Urban Adaptation – MS in Evolution out now!

I’m a little late on announcing this since I have been in the field in Puerto Rico for the past week, but I’m extremely excited to announce that our manuscript on urban adaptation in Anolis cristatellus is now online as accepted in the journal Evolution!

This paper is the culmination of the first 3 years of my dissertation work on the Puerto Rican crested anole (Anolis cristatellus). In 2012 I analyzed populations of wild urban and forest lizards and found phenotypic shifts in traits related to performance (limb length, lamellae number) and thermal ecology. These trait shifts were in the directions we predicted based on the differences in urban habitats – that is: warmer temperatures because of the urban heat island effect, more open areas with fewer trees, broader perches such as walls, and smooth manmade substrates such as metal, glass, and painted concrete.

IMG_3941

After establishing that phenotypes differ between urban and natural populations we knew the next step was to determine if these were genetic shifts or merely plastic responses. I say “merely plastic responses,” but really, plastic responses can be just as important in altering the trajectory of evolution in urban areas. For example, perhaps a plastic response in one trait allows the animals to persist in urban areas while selection slowly acts on other traits to optimize them for their new (and distinctly different) environment. Of course, plastic traits are not inherited and so do not constitute adaptive evolution alone, and so we set out in 2013 to conduct a common-garden experiment. We reared offspring from an urban and a natural population in identical conditions after collecting eggs from wild caught pairs. At a year of maturity, we measured the same traits and found that the shifts in limb lengths and lamellae numbers were in fact preserved in the second generation, indicating that the traits have a genetic component.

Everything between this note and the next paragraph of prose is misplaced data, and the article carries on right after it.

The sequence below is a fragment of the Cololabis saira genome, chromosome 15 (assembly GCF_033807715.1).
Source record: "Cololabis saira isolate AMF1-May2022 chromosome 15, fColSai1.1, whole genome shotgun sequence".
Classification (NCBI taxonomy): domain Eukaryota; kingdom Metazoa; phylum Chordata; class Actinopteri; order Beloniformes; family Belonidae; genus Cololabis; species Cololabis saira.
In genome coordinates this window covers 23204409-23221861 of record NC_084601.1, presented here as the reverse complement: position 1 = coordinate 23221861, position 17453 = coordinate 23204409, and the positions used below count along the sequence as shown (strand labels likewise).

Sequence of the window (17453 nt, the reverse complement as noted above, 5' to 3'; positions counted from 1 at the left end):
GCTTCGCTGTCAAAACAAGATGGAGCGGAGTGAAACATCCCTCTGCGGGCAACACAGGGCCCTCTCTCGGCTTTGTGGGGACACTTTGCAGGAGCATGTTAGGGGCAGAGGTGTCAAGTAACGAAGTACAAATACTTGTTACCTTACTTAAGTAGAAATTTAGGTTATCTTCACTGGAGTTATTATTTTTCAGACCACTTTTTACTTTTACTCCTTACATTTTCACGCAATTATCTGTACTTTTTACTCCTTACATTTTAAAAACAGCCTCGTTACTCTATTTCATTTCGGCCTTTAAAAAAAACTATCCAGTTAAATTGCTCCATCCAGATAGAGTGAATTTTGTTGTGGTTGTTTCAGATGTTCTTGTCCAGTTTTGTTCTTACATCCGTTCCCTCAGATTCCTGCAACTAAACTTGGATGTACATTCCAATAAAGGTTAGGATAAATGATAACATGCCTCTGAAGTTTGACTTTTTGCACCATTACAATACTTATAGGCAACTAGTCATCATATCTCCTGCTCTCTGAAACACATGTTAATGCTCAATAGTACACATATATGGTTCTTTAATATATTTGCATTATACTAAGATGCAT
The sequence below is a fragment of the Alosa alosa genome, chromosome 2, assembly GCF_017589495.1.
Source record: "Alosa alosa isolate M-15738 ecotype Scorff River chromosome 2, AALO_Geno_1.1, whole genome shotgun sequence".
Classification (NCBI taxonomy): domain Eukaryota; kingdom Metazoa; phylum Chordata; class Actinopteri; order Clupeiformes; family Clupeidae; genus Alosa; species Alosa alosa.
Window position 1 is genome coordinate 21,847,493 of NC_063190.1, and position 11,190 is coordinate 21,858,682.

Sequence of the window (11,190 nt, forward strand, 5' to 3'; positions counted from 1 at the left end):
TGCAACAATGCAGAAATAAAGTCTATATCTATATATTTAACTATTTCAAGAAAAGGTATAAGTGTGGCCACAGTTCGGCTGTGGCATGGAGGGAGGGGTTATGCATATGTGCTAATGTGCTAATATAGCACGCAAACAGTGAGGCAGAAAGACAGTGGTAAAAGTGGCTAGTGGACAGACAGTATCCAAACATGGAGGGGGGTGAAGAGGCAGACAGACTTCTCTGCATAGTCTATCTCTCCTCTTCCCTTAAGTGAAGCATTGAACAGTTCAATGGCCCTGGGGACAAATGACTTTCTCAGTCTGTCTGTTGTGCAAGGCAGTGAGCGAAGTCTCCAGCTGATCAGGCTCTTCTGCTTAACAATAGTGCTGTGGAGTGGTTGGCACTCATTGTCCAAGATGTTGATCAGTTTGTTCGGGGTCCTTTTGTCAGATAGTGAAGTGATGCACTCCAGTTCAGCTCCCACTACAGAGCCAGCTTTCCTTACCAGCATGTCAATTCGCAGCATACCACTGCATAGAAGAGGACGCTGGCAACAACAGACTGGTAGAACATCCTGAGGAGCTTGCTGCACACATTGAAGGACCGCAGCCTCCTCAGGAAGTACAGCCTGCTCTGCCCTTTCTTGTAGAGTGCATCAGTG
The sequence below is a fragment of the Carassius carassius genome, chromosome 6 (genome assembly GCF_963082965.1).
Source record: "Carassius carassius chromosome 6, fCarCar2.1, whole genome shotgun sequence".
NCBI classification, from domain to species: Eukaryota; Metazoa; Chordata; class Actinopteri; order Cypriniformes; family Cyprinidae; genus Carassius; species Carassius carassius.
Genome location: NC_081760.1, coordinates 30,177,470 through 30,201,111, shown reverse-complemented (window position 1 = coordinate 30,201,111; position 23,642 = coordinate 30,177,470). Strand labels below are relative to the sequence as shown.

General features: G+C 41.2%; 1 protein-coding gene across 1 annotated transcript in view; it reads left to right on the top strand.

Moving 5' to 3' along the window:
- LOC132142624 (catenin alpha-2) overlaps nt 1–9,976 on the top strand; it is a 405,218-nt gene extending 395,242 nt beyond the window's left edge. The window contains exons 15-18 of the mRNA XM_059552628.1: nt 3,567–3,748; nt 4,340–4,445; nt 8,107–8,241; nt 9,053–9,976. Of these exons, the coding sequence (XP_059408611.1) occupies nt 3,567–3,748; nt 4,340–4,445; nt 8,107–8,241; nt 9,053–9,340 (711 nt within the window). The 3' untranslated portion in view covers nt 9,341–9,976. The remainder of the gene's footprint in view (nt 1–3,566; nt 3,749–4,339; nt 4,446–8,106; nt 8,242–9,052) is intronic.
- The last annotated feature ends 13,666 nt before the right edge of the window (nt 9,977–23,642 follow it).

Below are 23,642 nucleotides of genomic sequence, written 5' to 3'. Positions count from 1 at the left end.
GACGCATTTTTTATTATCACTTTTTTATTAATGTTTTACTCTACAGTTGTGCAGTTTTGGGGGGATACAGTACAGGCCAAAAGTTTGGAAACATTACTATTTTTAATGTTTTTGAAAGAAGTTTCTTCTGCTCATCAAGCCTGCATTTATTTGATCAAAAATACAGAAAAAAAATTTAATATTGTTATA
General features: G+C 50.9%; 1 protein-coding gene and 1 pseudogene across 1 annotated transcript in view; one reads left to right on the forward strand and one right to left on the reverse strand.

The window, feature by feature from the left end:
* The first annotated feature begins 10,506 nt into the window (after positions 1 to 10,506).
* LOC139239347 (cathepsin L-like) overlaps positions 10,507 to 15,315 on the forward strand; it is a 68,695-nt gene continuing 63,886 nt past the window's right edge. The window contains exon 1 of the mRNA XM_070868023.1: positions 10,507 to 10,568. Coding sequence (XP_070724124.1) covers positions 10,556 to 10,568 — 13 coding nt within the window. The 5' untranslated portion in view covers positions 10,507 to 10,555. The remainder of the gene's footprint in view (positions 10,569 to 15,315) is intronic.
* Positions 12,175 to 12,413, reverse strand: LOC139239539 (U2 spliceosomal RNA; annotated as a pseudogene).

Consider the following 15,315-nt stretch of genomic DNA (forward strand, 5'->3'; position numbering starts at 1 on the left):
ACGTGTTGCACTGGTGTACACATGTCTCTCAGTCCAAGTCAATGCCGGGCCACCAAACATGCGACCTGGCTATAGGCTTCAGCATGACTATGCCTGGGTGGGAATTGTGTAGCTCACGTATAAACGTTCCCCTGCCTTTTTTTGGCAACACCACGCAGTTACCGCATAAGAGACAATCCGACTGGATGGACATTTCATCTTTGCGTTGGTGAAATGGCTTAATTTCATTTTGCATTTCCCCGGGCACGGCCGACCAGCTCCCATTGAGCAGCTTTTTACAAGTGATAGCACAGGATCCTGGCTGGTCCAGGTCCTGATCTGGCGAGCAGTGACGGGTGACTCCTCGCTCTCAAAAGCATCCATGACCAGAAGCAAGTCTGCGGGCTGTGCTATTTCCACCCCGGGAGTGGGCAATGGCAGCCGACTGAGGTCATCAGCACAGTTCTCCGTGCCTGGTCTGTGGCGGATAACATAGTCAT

So what’s next? I’ve been busy at work since we finished this project in measuring natural selection in the wild via mark-recapture and am currently (as in today!) quantifying differences in performance on various manmade and natural substrates. All this in addition to processing the large amount of data generated from scanning and x-raying over 1500 lizards over the past 5 years! I’ve got more manuscripts in the works, so keep checking back for updates :). I will also be attending the following conferences this year (so be sure to find me and say hi!) –  Evolution, JMIH, and ESA (I will be part of the symposium on urban ecology in Latin America).

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